Due to life circumstances when I was 19, I was living on the streets of Cambridge Mass. I had no money, no winter clothes, no job skills and no family or friends who could help me. Slowly I put a life together, cleaning houses for cash, living in a squat. Finally, after a few years I lucked into a free ride at a good college. I remember how overwhelming it was to be given a heated dorm room and go down to a dining hall with all the food I could eat at meals. My clothes, desperately hand-sewn from thrift store remnants, were suddenly quirky and cool.
The month before I graduated though, disaster struck. Due to a faulty condom on an otherwise forgettable night, I was pregnant.
America was in recession. Even entry level jobs were going to be tough to find because the tail end of the boomer generation had sucked them all up. For a young woman like me, without a home or a family at my back, and the specter of hand-to-mouth living still blazing in my rear view mirror, I knew there was no way I could go forward with a pregnancy at that time. Without knowing where I was going to live, much less what job I’d find, I couldn’t adopt a cat from a shelter, much less take care of a baby. Yet, feeling the lack of family keenly, I would never be able to give a child up for adoption.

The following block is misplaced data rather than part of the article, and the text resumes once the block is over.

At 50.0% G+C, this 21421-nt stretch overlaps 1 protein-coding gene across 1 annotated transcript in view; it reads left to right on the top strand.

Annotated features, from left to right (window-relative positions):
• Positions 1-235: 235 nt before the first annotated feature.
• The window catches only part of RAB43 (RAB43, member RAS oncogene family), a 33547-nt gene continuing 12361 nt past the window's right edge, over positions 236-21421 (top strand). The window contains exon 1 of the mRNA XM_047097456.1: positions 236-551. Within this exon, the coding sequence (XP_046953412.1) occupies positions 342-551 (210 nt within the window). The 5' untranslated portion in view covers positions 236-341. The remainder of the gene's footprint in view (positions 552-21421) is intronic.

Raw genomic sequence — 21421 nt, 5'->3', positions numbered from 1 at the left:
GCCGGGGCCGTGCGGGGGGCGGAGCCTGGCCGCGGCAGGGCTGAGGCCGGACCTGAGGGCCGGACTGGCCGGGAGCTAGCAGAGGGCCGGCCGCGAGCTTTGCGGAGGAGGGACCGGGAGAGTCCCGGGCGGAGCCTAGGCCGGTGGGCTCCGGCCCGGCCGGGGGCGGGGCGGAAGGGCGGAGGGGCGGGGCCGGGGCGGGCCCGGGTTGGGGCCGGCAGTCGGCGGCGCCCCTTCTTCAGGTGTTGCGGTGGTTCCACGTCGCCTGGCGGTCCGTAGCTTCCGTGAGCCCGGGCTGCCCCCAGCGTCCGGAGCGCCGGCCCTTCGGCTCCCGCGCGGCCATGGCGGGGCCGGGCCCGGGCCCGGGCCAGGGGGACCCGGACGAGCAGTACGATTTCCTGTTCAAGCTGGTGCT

I felt I had no choice. I went to the local Planned Parenthood.
After I graduated, my first job paid enough for a tiny studio apartment but only if I didn’t eat one week per month. So, I didn’t eat one week per month. I worked relentlessly and took out loans for professional courses in my field. My goal was to make $30k by the time I turned 30. I made my first million by 40. The companies I founded have created many jobs in Rhode Island and across the country. My current company has made the Inc 500. And now I invest my savings into our community, funding and founding nonprofit organizations.
None of this would have been possible as a young woman utterly alone in the world with a child. I’ve been very lucky in life. Much of that luck was due to the women who fought so hard for equality in the 1970s. I will fight equally hard for the next generation of young women.